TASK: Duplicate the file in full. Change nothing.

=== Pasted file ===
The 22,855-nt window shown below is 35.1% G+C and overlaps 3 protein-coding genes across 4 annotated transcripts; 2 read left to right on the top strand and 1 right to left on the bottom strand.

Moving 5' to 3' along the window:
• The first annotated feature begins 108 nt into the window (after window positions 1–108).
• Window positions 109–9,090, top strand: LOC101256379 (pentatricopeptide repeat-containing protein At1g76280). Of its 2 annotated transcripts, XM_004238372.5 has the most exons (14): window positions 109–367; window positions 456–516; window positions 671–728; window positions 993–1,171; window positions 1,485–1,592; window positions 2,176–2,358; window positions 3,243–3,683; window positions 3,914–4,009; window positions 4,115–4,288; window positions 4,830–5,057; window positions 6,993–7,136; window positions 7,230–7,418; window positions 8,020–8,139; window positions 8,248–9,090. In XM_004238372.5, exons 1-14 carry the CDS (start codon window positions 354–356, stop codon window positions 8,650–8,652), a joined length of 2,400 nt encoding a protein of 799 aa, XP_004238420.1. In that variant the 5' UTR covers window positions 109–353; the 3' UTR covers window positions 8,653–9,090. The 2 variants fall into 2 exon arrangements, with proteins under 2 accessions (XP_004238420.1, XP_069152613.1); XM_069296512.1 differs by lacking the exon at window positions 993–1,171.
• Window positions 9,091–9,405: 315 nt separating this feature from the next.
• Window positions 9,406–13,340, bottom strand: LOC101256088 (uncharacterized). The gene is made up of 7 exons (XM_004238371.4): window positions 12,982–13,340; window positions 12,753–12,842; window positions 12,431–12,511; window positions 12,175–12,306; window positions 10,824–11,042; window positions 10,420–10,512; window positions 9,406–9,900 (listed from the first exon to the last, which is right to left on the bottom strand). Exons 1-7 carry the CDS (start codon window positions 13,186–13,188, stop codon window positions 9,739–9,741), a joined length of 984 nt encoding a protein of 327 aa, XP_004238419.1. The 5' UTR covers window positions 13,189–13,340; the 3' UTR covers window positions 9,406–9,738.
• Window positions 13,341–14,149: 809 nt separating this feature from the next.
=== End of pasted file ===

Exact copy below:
The 22,855-nt window shown below is 35.1% G+C and overlaps 3 protein-coding genes across 4 annotated transcripts; 2 read left to right on the top strand and 1 right to left on the bottom strand.

Moving 5' to 3' along the window:
• The first annotated feature begins 108 nt into the window (after window positions 1–108).
• Window positions 109–9,090, top strand: LOC101256379 (pentatricopeptide repeat-containing protein At1g76280). Of its 2 annotated transcripts, XM_004238372.5 has the most exons (14): window positions 109–367; window positions 456–516; window positions 671–728; window positions 993–1,171; window positions 1,485–1,592; window positions 2,176–2,358; window positions 3,243–3,683; window positions 3,914–4,009; window positions 4,115–4,288; window positions 4,830–5,057; window positions 6,993–7,136; window positions 7,230–7,418; window positions 8,020–8,139; window positions 8,248–9,090. In XM_004238372.5, exons 1-14 carry the CDS (start codon window positions 354–356, stop codon window positions 8,650–8,652), a joined length of 2,400 nt encoding a protein of 799 aa, XP_004238420.1. In that variant the 5' UTR covers window positions 109–353; the 3' UTR covers window positions 8,653–9,090. The 2 variants fall into 2 exon arrangements, with proteins under 2 accessions (XP_004238420.1, XP_069152613.1); XM_069296512.1 differs by lacking the exon at window positions 993–1,171.
• Window positions 9,091–9,405: 315 nt separating this feature from the next.
• Window positions 9,406–13,340, bottom strand: LOC101256088 (uncharacterized). The gene is made up of 7 exons (XM_004238371.4): window positions 12,982–13,340; window positions 12,753–12,842; window positions 12,431–12,511; window positions 12,175–12,306; window positions 10,824–11,042; window positions 10,420–10,512; window positions 9,406–9,900 (listed from the first exon to the last, which is right to left on the bottom strand). Exons 1-7 carry the CDS (start codon window positions 13,186–13,188, stop codon window positions 9,739–9,741), a joined length of 984 nt encoding a protein of 327 aa, XP_004238419.1. The 5' UTR covers window positions 13,189–13,340; the 3' UTR covers window positions 9,406–9,738.
• Window positions 13,341–14,149: 809 nt separating this feature from the next.